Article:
Why Write Now?

Write right now.  And then every moment every after.

It does beg the question, why?

For those souls who discovered the writer within and then dedicated themselves to the craft at far younger ages than me, more power to you.  There is a part of me that tugs at the question of why it took so long to jump into this with both feet, but I’m not big on regret.  I think it took all of the moments, previous jobs, life experiences, piles of miscues and flat out failures to reach a place where the light only illuminates the path I am on now.

As noted previously, I’ve always known what I wanted, but the practical aspects of such a pursuit pushed the priority to write on to the back burner.  It took several life events to literally shake things up so radically, my entire life perspective was altered about everything I thought I knew.

I was certainly going through the motions, doing what society deemed I do next, finish a college degree, find an acceptable vocation, work a job 10-20 more years and retire to shuffleboard or travel to warm places.  And then on a day when I was walking around in a deep funk, my wife hit me with a question, “Why did you ever stop writing? You’re a writer.”

I wasn’t certain my loving wife, who has a busy career of her own even read any of my newspaper articles over the years.  The fact that she had, and she noted the impact those words had on her and the community did give me pause, and I had no answer to her question.  I really didn’t know why.

The next life changer was losing my father.  He was the healthiest, happiest man I knew and he was taken from this world far, far too soon.  A seemingly innocent misdiagnosis of indigestion turned into stage four esophageal cancer.  If they caught it any sooner, the incredibly brave 14-month battle could have gone my Dad’s way, but it didn’t.  I still wonder the how and why it happened.  However, his indelible mark on my existence was to truly live happily each day.  He wasn’t a laid back chill kind of happy, he worked very hard everyday, played hard, and laughed at just about anything.  It was his example of how to approach each moment that further altered my perception.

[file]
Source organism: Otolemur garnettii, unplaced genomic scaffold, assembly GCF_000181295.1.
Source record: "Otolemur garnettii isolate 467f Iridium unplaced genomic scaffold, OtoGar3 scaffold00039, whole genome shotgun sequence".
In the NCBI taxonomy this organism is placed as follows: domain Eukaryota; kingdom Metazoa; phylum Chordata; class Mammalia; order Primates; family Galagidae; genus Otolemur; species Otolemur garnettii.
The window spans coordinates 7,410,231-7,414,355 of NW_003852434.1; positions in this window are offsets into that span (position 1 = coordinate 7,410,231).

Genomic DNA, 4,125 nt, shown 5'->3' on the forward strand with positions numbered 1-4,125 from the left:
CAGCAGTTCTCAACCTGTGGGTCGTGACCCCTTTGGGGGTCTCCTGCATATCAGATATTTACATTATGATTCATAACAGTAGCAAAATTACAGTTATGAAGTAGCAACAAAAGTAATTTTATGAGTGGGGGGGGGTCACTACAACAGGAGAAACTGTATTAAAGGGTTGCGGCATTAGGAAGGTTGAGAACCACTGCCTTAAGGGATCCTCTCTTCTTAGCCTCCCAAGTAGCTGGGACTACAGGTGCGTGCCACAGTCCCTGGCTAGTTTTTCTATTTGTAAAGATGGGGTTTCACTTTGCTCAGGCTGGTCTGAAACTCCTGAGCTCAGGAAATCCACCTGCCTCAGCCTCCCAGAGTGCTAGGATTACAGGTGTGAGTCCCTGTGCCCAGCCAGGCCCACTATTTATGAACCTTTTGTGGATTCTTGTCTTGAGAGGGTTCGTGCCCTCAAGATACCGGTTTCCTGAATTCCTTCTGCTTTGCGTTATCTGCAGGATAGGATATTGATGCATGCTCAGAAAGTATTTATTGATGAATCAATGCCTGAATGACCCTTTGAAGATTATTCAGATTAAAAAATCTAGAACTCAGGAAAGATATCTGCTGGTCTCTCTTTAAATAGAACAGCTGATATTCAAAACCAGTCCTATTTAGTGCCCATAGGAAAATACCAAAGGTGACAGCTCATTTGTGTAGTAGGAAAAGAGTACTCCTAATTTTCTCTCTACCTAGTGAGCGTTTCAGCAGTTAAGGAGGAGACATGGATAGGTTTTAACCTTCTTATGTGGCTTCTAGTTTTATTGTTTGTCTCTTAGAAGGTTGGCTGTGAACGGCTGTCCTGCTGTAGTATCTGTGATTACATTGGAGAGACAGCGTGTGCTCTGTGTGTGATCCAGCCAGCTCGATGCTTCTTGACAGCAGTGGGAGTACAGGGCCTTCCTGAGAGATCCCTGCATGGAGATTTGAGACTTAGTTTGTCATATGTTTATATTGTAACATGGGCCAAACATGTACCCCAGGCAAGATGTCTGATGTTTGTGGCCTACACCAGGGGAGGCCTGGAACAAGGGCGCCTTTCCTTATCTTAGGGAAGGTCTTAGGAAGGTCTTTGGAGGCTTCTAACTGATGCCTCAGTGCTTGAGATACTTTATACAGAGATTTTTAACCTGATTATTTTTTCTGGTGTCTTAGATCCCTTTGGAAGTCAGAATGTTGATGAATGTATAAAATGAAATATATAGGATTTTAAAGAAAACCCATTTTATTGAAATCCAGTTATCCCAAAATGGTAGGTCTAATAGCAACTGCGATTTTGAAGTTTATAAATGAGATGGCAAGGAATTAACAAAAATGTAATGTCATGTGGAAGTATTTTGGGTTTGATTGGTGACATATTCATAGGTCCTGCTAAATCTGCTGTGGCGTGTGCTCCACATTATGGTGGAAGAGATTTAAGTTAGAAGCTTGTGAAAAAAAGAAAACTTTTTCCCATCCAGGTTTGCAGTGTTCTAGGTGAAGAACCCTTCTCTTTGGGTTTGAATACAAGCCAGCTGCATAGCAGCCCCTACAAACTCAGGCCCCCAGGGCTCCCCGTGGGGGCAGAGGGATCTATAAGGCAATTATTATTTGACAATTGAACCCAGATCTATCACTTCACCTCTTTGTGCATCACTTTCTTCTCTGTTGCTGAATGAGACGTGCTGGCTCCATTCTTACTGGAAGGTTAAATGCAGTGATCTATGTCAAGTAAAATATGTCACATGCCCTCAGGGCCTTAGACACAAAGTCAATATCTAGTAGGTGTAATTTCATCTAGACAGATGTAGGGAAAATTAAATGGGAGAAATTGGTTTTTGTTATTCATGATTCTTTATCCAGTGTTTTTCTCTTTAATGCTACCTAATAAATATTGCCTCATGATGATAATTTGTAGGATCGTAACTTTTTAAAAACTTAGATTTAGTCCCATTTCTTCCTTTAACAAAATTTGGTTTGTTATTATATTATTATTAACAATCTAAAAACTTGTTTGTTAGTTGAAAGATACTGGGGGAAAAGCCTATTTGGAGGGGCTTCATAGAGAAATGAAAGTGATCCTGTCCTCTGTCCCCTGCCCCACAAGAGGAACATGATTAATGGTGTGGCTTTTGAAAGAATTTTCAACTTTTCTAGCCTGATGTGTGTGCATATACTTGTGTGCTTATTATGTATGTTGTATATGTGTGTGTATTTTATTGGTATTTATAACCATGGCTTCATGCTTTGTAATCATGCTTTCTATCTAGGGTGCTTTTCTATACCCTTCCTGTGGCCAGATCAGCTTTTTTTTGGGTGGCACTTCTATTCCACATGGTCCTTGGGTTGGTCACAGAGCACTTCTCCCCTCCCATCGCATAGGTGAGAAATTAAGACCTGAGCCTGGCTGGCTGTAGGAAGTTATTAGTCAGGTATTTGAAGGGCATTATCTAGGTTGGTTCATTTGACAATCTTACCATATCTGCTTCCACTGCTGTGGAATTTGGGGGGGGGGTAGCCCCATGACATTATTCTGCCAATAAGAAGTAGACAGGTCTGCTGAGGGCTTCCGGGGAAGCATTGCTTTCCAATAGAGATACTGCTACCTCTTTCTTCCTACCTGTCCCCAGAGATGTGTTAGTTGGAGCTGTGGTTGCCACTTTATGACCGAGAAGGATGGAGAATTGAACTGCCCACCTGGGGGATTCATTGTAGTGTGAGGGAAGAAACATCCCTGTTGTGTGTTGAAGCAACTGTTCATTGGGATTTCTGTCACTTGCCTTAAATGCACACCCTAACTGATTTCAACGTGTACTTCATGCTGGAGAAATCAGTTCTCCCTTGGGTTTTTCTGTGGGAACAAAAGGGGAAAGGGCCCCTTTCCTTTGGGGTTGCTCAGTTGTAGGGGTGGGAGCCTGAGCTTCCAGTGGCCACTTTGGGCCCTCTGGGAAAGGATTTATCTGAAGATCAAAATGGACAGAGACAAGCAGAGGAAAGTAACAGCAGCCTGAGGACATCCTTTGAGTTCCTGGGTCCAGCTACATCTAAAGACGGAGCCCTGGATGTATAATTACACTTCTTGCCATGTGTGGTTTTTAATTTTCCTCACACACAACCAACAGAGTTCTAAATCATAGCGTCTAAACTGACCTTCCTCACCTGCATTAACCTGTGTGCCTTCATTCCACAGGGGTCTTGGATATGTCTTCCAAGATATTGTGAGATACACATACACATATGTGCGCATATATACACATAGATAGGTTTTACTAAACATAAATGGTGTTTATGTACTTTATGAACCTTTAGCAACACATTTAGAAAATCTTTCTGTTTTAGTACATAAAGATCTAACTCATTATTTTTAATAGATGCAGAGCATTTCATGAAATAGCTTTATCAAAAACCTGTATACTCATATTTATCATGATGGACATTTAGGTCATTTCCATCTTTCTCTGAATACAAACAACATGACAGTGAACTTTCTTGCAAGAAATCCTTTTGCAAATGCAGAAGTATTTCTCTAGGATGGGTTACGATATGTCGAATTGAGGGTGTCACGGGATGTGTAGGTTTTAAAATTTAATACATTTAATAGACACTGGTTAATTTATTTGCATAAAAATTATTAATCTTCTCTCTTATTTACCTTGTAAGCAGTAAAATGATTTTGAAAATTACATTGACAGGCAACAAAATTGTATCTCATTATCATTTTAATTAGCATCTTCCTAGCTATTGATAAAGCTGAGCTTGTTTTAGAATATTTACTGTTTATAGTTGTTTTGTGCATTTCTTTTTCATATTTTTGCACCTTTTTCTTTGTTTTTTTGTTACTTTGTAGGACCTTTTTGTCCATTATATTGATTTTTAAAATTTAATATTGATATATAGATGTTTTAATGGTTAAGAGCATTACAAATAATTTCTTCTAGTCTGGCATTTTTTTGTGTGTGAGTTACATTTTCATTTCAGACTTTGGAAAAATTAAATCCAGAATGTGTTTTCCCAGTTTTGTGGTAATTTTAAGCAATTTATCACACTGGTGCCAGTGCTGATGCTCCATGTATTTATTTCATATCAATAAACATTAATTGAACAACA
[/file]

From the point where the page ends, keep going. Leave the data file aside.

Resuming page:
A few months after Dad was gone, I walked into a college classroom taking a course about writing plays.  As an English minor, it was a random selection and to be honest, I wasn’t sure I wanted to learn about this particular process.  The professor, a published playwright herself, began a class discussion about the excuses potential writers make.  We covered most of the bases, fear of being unoriginal, trying to write the next ‘great’ story versus simply writing, expertise on certain topics, fear of critique, not enough time, and a number of others.

Suddenly I was surrounded completely by kindred spirits.  Humans who shared the same passion and held the same fears as me.  For years, I utilized every one of the excuses posted onto the white board in front of the classroom.  I was not alone.

You know what else?  Writing plays is an absolute blast.  Any topic, any conversation, with proper format and structure can be a play.  Okay, so it sounds so obvious now, but it certainly felt like discovery.  My fellow students were all incredible talents, and they were each very kind and supportive at every step of the creative process as we all exchanged edits and critiques.  Our professor packed in more information into a semester linking every aspect of what it would take to become a successful writer.  The class was more than inspiring, it was transformational.

Everything I’ve done leads to this moment.  The military time to help my wife finish college, the painfully unpleasant corporate job that followed, the joy of journalism for a decade, the life in and around comic books and artistic creativity on multiple levels, and the seemingly endless pursuit of education bring me the experience I use to generate my own adventures on paper.

A loving supportive family, a wife who somehow likes me for me, two frighteningly literate sons, a Mom who reads my silliness, my talented brothers three, and lasting friendships across various state lines and several decades all helps a bunch as well.  Actually, I don’t know that one can be thankful enough of a great support system.

Why write now?

My path is clear, the excuses are gone.  It is who I am.  Words beyond this blog may or may not entertain others, the stories may or may not be of epic quality, but it sure is fun trying.